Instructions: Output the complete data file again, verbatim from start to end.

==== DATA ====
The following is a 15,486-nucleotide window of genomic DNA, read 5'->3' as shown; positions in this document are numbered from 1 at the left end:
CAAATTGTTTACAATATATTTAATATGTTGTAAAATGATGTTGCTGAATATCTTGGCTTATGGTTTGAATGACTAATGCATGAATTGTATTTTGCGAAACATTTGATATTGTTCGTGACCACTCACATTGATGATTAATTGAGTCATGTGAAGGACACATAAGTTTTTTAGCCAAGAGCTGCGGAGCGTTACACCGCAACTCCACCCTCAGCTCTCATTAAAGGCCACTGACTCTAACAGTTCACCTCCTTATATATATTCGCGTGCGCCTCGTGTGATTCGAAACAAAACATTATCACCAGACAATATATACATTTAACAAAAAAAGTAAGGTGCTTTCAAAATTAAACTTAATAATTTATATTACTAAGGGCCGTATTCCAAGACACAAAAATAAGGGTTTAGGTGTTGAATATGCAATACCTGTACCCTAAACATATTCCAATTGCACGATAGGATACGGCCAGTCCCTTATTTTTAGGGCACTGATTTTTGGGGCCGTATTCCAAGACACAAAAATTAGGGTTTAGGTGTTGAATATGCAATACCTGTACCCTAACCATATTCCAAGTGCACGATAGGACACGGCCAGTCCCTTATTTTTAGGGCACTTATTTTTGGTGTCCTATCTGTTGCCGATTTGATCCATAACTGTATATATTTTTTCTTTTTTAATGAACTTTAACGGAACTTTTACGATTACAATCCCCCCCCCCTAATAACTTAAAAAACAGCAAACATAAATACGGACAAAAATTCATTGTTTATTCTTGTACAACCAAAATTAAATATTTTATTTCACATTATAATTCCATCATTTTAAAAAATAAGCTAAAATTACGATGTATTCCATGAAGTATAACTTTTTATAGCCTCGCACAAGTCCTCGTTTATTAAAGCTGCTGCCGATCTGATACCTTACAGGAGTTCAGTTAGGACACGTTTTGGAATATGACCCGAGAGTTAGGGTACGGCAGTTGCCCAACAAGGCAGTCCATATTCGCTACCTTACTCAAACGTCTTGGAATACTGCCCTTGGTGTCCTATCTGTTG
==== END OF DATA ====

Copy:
The following is a 15,486-nucleotide window of genomic DNA, read 5'->3' as shown; positions in this document are numbered from 1 at the left end:
CAAATTGTTTACAATATATTTAATATGTTGTAAAATGATGTTGCTGAATATCTTGGCTTATGGTTTGAATGACTAATGCATGAATTGTATTTTGCGAAACATTTGATATTGTTCGTGACCACTCACATTGATGATTAATTGAGTCATGTGAAGGACACATAAGTTTTTTAGCCAAGAGCTGCGGAGCGTTACACCGCAACTCCACCCTCAGCTCTCATTAAAGGCCACTGACTCTAACAGTTCACCTCCTTATATATATTCGCGTGCGCCTCGTGTGATTCGAAACAAAACATTATCACCAGACAATATATACATTTAACAAAAAAAGTAAGGTGCTTTCAAAATTAAACTTAATAATTTATATTACTAAGGGCCGTATTCCAAGACACAAAAATAAGGGTTTAGGTGTTGAATATGCAATACCTGTACCCTAAACATATTCCAATTGCACGATAGGATACGGCCAGTCCCTTATTTTTAGGGCACTGATTTTTGGGGCCGTATTCCAAGACACAAAAATTAGGGTTTAGGTGTTGAATATGCAATACCTGTACCCTAACCATATTCCAAGTGCACGATAGGACACGGCCAGTCCCTTATTTTTAGGGCACTTATTTTTGGTGTCCTATCTGTTGCCGATTTGATCCATAACTGTATATATTTTTTCTTTTTTAATGAACTTTAACGGAACTTTTACGATTACAATCCCCCCCCCCTAATAACTTAAAAAACAGCAAACATAAATACGGACAAAAATTCATTGTTTATTCTTGTACAACCAAAATTAAATATTTTATTTCACATTATAATTCCATCATTTTAAAAAATAAGCTAAAATTACGATGTATTCCATGAAGTATAACTTTTTATAGCCTCGCACAAGTCCTCGTTTATTAAAGCTGCTGCCGATCTGATACCTTACAGGAGTTCAGTTAGGACACGTTTTGGAATATGACCCGAGAGTTAGGGTACGGCAGTTGCCCAACAAGGCAGTCCATATTCGCTACCTTACTCAAACGTCTTGGAATACTGCCCTTGGTGTCCTATCTGTTG